The Red Ray product is now two products, the Red Ray Pro and the “consumer” Red Ray. The Red Ray Pro will be released first, and is essentially a real time playback unit for both Red’s native camera files (R3d), and files compressed with their new delivery codec (RRD). They have not said what will be used to create the RRD files, but it is a reasonably safe bet that a compression application will be supplied, as well as possible plug ins for existing compression engines. The unit contains outputs for quad DVI and quad 3G SDI connections to a Sony 4K projector (or, potentially, a different projector, although Sony basically owns the 4K projector market at this point in time). It handles 12 channels of digital audio as well. It is stated that it will also offer some form of file encryption and link encryption, as well as wireless connectivity for control purposes. What is less clear, at least to me, is the intended market for this unit. It has a lot of potential in non-entertainment applications, such as 4K projection for corporate presentations and large screen special venues. It also could be used as a compact media player – one that doesn’t require a computer host – for screening dailies shot by the various Red cameras in full 4K, provided there is 4K monitoring or projection available. This would, of course, be greatly aided if playlist capabilities are included, which is certainly a possibility. But for theatrical venues, I just don’t see it really having a place at the table. For one thing, it doesn’t support 3D stereo playback, a major driver for new digital projection installations. It also does not play industry standard digital cinema packages, at least not based on the current specifications. Pricing was not announced, but current DCI spec digital cinema servers are not particularly costly, certainly not in comparison to the projectors that they feed. In addition, the current DCI specification already supports 4K, it supports 48fps 3D stereo streams, and perhaps more important than anything else, it supports an encryption/key delivery system that is utilized by virtually every studio and distributor and is universally used for electronic delivery of theatrical product. It is very, very questionable whether any other system can make any serious inroads into this market, in part because the theaters are highly obligated to adopt the industry standard technology if they want to exhibit the studio product that is their life blood. Having said that, I have to assume that Red has done their homework and has specific markets in mind for the Red Ray Pro player, even if they aren’t your neighborhood multiplex. And it can potentially be used by individuals for private screenings at 4K equipped theaters, provided the projector in those theaters can be directly fed by the interfaces supplied (not always the case).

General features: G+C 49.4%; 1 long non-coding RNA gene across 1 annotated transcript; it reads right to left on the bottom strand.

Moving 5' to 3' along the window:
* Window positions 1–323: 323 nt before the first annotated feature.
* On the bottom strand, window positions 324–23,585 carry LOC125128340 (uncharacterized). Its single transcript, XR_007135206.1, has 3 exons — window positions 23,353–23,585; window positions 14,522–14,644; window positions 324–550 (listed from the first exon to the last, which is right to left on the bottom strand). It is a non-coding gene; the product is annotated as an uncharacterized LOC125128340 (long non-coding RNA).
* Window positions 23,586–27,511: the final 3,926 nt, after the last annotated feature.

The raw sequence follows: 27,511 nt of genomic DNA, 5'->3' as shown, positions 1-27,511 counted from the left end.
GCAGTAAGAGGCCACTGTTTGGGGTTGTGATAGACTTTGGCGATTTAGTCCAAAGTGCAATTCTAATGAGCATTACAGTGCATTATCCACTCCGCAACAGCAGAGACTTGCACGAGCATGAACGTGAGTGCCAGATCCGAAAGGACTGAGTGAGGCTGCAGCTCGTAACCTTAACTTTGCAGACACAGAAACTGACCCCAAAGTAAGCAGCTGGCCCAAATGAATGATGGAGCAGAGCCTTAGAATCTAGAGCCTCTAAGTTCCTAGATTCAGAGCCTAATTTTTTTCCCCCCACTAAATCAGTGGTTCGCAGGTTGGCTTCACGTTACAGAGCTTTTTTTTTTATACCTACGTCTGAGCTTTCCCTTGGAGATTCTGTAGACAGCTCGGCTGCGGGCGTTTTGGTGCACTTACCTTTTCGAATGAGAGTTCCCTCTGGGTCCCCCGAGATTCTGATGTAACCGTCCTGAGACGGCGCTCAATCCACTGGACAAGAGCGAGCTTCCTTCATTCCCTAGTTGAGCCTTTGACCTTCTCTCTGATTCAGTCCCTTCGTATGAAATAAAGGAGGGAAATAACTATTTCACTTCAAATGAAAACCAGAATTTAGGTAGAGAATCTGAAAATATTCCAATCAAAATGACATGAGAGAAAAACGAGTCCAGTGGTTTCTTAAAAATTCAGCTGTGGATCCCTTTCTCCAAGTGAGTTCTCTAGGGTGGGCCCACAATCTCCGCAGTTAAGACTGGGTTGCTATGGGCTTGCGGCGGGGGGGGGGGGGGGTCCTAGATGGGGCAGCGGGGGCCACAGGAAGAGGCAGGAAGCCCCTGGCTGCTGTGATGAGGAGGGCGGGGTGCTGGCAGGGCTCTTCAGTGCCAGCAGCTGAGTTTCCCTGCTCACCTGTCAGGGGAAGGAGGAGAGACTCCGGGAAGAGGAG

Regardless of what one might think of Red’s products or marketing techniques and strategies, there can be no doubt that they have shaken up the camera and equipment industry to a degree that’s rarely been seen, and in a very short time frame. They are ambitious and innovative, and their out of the box thinking has informed both their own products and those of the major manufacturers. Even in a time of great financial upheaval, they are managing to explore new technologies and extend existing technologies to a degree that others are not. In many ways, we are fortunate that Jim Jannard chose to create Red in the way that he did, and to follow his own vision of accelerating product development in an industry that had begun to buy into the “good enough” mentality that now permeates so much of our world. We are seeing the fruits of that vision, from both Red and those they compete with. And that can only be a good thing.